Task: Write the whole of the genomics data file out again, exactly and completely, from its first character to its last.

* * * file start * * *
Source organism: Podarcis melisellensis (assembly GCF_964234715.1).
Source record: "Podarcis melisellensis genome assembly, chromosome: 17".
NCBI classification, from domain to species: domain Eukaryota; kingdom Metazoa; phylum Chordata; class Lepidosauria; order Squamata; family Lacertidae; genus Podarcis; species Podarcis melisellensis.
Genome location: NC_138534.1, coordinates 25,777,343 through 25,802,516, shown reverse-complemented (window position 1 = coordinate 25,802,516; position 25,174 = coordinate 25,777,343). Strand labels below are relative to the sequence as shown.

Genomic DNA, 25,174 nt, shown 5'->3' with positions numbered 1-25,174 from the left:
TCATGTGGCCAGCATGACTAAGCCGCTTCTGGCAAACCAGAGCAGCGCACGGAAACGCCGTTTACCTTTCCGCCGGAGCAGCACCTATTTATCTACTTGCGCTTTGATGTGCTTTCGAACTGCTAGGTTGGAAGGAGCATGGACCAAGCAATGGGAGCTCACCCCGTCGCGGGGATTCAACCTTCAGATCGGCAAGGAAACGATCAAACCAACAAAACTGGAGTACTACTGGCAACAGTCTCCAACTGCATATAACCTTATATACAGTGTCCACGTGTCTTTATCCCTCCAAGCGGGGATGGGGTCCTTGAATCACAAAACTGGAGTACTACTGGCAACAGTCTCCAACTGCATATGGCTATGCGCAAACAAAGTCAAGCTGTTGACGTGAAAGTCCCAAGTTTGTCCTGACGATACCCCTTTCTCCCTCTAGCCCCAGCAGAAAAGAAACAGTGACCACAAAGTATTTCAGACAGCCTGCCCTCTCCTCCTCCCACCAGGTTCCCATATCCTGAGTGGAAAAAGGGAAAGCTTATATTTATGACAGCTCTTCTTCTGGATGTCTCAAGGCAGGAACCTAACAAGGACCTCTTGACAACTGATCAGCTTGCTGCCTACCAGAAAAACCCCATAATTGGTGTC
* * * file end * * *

Source organism: Podarcis melisellensis (assembly GCF_964234715.1).
Source record: "Podarcis melisellensis genome assembly, chromosome: 17".
NCBI classification, from domain to species: domain Eukaryota; kingdom Metazoa; phylum Chordata; class Lepidosauria; order Squamata; family Lacertidae; genus Podarcis; species Podarcis melisellensis.
Genome location: NC_138534.1, coordinates 25,777,343 through 25,802,516, shown reverse-complemented (window position 1 = coordinate 25,802,516; position 25,174 = coordinate 25,777,343). Strand labels below are relative to the sequence as shown.

Genomic DNA, 25,174 nt, shown 5'->3' with positions numbered 1-25,174 from the left:
TCATGTGGCCAGCATGACTAAGCCGCTTCTGGCAAACCAGAGCAGCGCACGGAAACGCCGTTTACCTTTCCGCCGGAGCAGCACCTATTTATCTACTTGCGCTTTGATGTGCTTTCGAACTGCTAGGTTGGAAGGAGCATGGACCAAGCAATGGGAGCTCACCCCGTCGCGGGGATTCAACCTTCAGATCGGCAAGGAAACGATCAAACCAACAAAACTGGAGTACTACTGGCAACAGTCTCCAACTGCATATAACCTTATATACAGTGTCCACGTGTCTTTATCCCTCCAAGCGGGGATGGGGTCCTTGAATCACAAAACTGGAGTACTACTGGCAACAGTCTCCAACTGCATATGGCTATGCGCAAACAAAGTCAAGCTGTTGACGTGAAAGTCCCAAGTTTGTCCTGACGATACCCCTTTCTCCCTCTAGCCCCAGCAGAAAAGAAACAGTGACCACAAAGTATTTCAGACAGCCTGCCCTCTCCTCCTCCCACCAGGTTCCCATATCCTGAGTGGAAAAAGGGAAAGCTTATATTTATGACAGCTCTTCTTCTGGATGTCTCAAGGCAGGAACCTAACAAGGACCTCTTGACAACTGATCAGCTTGCTGCCTACCAGAAAAACCCCATAATTGGTGTC